Young Lady Has a Friend

Young Lady has a friend.

I met her for the first time last year when she walked into her ballet class and saw “Anne;” they threw their arms around each other and called out each other’s names in delight. I must admit to being surprised at her objection of affection – slight, rather stringy hair, awkward sort of girl. I noticed that it was always her father bringing Anne to class and wondered if perhaps he was a single dad because he was always struggling to put her long hair into some semblance of a chignon each week (and failing at it miserably).  If he were married, wouldn’t the mother help her with that?

When it came time for the Christmas performance, I brought extra bobby pins, hair nets and elastics with him in mind, knowing that his daughter would want to be as well-coiffed as everyone else, and that he was way out of his league.  I offered my help and he ceded gratefully. Shortly after that, he invited Young Lady to come over and play with Anne.

In the meantime, I had finally met the mother. Or rather, I spotted who the mother was when Anne ran over to her after school.  I was taken completely by surprise. She was … unkempt. She had long grey hair that hung in her face. She wore glasses, was heavy set and ill-dressed. She wore what looked like men’s clothing.

When I brought Young Lady over to play, I discovered that she lived in a narrow, tall dilapidated row house that was sort of falling apart. The entrance way didn’t bode well for neatness and order, but rather looked like a hoarder’s domicile. To be honest, I was nervous leaving her there.  I didn’t know this family and in the absence of my standards of normalcy, I was worried that she would be unsafe.  But I kept telling myself not to judge. Don’t judge.

When I came to pick her up (she was very happy from an afternoon well-spent), Anne asked if she could stay longer, if she could spend the night. I hemmed and hawed at such insistence. The only person she’s ever spent the night with was the daughter of a family we’ve known from church since Young Lady was a baby (we also spend tons of time together outside of church). I wasn’t keen on having her away from home all night with a family I didn’t know well, and let’s just face it – with this family in particular.  Anne’s father saw my reticence and explained that none of her friends could ever come and play.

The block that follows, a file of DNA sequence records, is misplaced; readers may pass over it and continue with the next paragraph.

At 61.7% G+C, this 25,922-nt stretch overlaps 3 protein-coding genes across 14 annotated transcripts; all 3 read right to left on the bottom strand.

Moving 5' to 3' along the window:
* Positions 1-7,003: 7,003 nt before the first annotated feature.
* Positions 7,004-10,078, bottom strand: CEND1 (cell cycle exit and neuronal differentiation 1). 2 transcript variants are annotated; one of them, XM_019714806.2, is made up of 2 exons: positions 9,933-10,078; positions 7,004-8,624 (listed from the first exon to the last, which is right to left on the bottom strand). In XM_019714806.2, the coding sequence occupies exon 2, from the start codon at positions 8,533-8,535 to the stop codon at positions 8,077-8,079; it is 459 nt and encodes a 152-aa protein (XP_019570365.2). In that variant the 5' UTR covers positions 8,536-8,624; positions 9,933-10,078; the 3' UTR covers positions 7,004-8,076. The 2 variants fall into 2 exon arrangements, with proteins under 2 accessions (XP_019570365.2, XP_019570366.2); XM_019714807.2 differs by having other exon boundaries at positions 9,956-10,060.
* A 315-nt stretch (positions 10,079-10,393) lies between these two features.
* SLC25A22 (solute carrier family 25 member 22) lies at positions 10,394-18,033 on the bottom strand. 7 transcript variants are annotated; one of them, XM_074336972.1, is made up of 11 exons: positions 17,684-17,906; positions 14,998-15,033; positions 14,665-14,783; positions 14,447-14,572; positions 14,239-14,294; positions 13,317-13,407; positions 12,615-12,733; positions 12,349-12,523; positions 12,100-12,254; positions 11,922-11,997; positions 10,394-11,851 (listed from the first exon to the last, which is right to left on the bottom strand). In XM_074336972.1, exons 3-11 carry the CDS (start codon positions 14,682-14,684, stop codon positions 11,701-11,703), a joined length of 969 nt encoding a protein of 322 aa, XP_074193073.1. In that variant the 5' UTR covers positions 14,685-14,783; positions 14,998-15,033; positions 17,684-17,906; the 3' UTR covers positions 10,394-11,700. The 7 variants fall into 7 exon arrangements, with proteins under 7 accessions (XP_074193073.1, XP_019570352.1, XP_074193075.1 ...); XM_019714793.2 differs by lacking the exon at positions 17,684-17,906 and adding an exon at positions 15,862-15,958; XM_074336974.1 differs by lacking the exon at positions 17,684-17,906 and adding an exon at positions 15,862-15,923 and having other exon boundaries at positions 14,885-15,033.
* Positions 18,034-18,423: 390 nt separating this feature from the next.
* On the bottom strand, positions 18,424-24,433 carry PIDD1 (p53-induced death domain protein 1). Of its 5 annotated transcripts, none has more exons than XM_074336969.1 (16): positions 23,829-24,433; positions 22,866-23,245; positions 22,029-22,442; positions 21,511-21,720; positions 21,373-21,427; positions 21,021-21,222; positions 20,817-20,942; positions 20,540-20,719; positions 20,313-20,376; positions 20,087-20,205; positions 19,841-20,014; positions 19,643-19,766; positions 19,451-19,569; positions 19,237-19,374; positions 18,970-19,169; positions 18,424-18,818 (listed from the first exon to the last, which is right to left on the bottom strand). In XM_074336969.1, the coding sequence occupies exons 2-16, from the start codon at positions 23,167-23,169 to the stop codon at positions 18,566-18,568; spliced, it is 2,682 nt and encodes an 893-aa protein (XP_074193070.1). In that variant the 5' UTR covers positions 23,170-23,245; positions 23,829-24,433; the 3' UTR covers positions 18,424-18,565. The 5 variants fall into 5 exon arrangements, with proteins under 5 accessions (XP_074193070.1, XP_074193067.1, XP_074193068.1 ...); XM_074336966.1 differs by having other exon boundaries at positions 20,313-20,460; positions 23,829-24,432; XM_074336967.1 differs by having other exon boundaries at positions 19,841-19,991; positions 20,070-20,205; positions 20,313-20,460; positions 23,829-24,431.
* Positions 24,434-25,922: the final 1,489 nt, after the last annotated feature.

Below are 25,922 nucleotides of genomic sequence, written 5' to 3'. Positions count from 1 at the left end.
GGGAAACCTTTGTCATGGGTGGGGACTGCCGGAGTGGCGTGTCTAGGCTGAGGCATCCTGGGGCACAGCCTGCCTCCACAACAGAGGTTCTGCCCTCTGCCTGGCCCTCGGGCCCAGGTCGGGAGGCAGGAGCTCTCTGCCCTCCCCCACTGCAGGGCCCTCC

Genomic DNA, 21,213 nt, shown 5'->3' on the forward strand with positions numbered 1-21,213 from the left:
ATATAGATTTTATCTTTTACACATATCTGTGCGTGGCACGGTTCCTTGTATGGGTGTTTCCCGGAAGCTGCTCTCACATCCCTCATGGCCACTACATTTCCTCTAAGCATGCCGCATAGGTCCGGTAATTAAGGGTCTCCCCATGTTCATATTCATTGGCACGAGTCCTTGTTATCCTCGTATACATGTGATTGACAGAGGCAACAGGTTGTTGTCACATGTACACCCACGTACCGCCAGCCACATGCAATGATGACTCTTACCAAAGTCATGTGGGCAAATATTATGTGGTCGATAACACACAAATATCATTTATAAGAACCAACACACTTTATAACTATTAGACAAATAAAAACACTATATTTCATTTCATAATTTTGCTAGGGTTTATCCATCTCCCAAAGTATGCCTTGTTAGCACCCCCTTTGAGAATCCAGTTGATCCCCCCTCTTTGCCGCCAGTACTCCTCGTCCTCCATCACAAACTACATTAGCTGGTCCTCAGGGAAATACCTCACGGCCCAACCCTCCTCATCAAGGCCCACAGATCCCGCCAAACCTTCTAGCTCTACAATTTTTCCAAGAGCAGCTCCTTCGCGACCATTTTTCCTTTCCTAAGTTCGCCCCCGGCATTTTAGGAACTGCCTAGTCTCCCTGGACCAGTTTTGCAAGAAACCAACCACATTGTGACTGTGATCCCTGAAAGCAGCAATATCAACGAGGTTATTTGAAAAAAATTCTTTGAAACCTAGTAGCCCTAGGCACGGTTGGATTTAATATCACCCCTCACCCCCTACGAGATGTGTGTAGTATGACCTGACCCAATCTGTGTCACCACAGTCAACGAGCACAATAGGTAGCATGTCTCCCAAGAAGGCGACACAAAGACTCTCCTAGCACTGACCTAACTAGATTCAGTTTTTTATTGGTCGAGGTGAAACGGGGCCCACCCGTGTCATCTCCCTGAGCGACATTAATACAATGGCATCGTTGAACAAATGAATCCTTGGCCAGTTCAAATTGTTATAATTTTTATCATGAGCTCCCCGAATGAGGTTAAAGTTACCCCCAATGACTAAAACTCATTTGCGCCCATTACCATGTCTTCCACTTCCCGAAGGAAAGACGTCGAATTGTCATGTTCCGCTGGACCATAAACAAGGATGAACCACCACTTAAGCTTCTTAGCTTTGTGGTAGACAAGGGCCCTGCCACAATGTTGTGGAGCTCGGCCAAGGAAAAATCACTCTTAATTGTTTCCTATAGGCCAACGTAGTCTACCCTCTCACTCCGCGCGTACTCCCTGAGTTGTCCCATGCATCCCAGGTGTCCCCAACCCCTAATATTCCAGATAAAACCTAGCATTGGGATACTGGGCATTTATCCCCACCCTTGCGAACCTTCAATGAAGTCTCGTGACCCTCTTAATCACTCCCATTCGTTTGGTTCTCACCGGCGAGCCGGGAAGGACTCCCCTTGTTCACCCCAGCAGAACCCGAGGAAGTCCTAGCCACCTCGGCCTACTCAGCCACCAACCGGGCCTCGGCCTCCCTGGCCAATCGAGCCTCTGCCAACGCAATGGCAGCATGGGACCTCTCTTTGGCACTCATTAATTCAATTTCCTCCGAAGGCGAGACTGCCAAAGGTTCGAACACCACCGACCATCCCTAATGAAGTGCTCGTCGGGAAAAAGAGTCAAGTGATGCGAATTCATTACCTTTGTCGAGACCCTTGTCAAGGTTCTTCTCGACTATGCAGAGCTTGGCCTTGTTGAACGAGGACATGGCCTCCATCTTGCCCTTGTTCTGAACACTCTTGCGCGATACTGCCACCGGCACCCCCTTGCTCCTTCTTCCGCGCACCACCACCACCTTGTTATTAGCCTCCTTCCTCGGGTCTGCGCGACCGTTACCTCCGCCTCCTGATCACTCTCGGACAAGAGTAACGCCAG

It seemed like there was a world of meaning behind that statement and it pierced my heart.

From things Young Lady would say, the little gang at school this year was her, Anne and Manon. Manon is the one with whose mother I had that camembert-farting connection.  (You just have to read the link to understand that statement). Young Lady also said that Anne whined and pouted if she didn’t get her own way. Hm.  With her unusual home life there were already many strikes against her; if only she could realize pouting was not going to help her get ahead of the game. But I wasn’t sure there was anyone to teach her.

Anne came to Young Lady’s birthday party and it seemed to me her older sister looked on longingly at her friends.  I never see her older sister with any friends.  (I gave her a party bag too).  And then there were no more invitations for the rest of the school year or summer until a trip to Disney was proposed in September with Anne’s family. I was almost relieved she couldn’t go because she had already promised to attend a birthday party that day – I just didn’t know if she would be safe in large crowds with people I didn’t know that well. But her mother sounded so disappointed and I was glad to be able to confirm that Young Lady would indeed be present at her birthday party.